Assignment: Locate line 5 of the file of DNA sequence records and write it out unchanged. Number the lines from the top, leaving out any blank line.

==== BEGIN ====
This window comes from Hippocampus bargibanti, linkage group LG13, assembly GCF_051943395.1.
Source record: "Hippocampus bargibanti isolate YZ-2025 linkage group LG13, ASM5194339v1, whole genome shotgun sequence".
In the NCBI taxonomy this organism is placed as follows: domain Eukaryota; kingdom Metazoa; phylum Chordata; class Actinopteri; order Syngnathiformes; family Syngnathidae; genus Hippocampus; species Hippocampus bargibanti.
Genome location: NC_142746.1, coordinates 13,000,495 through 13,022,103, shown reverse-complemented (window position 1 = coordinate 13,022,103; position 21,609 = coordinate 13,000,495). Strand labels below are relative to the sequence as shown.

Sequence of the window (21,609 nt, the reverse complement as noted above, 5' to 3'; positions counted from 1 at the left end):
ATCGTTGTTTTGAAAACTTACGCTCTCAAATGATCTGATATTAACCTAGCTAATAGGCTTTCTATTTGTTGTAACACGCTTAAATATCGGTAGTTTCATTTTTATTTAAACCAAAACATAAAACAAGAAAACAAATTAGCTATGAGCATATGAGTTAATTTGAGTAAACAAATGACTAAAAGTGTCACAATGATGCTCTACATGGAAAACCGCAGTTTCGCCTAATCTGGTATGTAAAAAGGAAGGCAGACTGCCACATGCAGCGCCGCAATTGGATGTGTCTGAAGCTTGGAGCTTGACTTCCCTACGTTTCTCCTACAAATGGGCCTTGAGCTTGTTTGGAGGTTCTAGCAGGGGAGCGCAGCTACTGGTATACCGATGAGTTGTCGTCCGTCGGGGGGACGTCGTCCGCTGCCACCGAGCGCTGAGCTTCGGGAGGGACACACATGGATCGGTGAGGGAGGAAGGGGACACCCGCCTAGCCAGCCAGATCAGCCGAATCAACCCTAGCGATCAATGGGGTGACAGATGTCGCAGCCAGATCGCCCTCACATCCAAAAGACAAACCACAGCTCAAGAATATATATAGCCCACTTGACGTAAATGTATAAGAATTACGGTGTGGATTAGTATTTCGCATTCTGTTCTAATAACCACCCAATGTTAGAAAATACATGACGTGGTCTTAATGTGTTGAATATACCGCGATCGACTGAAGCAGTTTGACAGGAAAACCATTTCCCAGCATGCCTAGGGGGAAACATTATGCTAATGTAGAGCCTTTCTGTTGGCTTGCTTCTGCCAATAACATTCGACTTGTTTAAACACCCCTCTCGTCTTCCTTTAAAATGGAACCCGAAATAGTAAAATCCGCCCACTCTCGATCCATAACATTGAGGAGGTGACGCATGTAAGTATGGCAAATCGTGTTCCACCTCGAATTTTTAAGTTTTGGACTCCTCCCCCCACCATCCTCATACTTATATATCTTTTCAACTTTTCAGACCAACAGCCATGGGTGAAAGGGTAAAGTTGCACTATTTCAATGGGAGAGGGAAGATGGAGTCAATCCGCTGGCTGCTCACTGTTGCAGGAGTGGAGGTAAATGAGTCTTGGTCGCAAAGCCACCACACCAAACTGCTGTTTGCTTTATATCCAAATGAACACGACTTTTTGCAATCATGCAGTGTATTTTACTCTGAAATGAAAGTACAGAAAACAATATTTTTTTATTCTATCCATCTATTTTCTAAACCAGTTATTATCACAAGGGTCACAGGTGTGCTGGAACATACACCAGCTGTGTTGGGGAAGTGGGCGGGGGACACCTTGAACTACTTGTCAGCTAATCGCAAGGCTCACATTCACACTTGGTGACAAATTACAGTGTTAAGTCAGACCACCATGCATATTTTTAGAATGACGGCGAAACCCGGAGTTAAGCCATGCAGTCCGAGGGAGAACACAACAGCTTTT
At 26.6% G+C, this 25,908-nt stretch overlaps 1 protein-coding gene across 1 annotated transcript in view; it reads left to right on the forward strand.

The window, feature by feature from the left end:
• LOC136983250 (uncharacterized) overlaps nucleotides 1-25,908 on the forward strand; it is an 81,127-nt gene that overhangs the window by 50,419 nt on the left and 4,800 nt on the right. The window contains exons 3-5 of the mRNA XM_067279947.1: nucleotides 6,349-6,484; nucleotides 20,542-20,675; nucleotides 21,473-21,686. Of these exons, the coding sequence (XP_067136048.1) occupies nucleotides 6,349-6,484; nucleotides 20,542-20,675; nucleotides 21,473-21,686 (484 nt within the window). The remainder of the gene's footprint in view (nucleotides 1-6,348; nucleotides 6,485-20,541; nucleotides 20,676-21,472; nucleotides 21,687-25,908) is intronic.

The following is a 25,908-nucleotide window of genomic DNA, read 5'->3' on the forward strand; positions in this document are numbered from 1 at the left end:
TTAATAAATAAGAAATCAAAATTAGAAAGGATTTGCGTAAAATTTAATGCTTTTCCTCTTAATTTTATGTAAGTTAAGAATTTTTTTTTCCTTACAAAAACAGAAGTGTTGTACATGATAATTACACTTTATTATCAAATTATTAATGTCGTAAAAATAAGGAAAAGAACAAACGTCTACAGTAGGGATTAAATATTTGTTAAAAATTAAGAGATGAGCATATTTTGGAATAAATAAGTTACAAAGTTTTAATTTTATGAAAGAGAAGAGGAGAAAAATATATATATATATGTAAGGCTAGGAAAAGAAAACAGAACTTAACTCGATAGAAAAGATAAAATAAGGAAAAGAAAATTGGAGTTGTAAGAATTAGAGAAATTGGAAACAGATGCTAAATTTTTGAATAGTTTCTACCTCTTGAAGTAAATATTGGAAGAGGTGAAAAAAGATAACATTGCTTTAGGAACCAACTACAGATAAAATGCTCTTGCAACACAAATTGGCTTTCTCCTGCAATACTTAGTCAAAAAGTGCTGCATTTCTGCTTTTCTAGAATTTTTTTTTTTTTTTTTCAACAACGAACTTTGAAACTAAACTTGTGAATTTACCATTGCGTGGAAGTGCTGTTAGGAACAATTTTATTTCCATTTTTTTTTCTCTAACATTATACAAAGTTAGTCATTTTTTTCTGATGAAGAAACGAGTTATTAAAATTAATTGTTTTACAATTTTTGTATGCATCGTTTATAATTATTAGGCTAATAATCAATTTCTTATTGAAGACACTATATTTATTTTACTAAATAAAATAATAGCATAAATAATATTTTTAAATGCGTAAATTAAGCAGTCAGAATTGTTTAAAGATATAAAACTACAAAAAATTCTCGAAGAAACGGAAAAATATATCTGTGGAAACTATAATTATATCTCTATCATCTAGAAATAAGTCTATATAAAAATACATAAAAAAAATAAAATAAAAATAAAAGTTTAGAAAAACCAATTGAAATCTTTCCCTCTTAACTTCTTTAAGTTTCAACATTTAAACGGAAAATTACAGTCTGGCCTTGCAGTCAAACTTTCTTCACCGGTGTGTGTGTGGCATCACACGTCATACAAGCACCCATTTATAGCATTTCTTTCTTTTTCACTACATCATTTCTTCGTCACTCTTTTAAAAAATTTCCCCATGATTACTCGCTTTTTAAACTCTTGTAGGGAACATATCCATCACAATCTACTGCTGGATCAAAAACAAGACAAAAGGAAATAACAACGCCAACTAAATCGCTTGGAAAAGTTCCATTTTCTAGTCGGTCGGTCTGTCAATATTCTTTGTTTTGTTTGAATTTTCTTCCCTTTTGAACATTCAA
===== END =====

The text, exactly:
Sequence of the window (21,609 nt, the reverse complement as noted above, 5' to 3'; positions counted from 1 at the left end):